The two portfolios are managed separately by different teams. "We believe that an organisation with clear roles and objectives fosters better risk management and more accountability," says ATP.
ATP believes there are two further areas in the development of its overall risk management strategy over the past year - managing and controlling risk in an integrated and consistent way, and maintaining support for any decisions in either the investment or hedge portfolios that make full use of ATP's risk capacity.
"If we put these areas into context, ‘integrated' means taking everything on the balance sheet into account while ‘consistent' refers to the fact that the same methodology applies to both portfolios and our liabilities," ATP says.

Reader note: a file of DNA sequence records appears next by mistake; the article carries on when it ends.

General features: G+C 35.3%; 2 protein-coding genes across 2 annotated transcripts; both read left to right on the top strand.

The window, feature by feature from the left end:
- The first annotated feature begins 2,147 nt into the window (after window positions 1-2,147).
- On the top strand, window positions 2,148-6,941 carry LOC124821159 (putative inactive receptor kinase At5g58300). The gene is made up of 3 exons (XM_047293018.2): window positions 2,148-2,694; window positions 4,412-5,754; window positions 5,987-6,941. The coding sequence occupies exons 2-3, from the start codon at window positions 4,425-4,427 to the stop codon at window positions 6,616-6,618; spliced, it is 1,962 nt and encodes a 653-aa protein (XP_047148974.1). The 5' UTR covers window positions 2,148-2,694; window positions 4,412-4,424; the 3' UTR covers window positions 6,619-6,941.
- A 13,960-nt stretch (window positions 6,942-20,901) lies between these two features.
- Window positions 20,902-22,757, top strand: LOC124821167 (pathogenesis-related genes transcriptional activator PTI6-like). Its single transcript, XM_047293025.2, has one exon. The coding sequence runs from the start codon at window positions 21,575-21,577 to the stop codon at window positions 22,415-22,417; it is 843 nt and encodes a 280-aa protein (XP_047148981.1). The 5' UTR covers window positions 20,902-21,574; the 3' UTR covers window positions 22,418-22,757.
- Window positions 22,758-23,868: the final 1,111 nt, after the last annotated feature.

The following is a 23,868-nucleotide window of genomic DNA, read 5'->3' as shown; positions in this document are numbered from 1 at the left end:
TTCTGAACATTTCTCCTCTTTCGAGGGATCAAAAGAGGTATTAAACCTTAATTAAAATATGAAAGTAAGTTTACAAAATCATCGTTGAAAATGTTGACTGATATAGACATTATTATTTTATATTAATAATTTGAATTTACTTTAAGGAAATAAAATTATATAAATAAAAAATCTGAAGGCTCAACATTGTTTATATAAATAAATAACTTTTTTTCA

But it doesn't stop there. ATP is a forward-thinking fund and moving from a benchmarked-based investment strategy to one that favours absolute returns means developing an absolute risk measure. In addition, using derivatives means it is not relevant to use the invested amount figure in the denominator when measuring performance. The risk capacity is effectively the only limiting factor and ATP says returns must be measured against risks.
So how is the risk tolerance determined? The scheme's board sets risk tolerance in relation to the maximum probability of ATP suffering a certain loss of equity capital - which the fund calls ‘bonus potential' - over a set period. The absolute risk is measured as a version of ‘economic capital', which the fund has developed over the past year and refers to as risk capital.
"This is the minimum bonus potential from all the investment risk that keeps the scheme within its tolerance limits," ATP explains, adding that the actual risk budget is the maximum it allows for the risk capital, which is currently less than the bonus potential.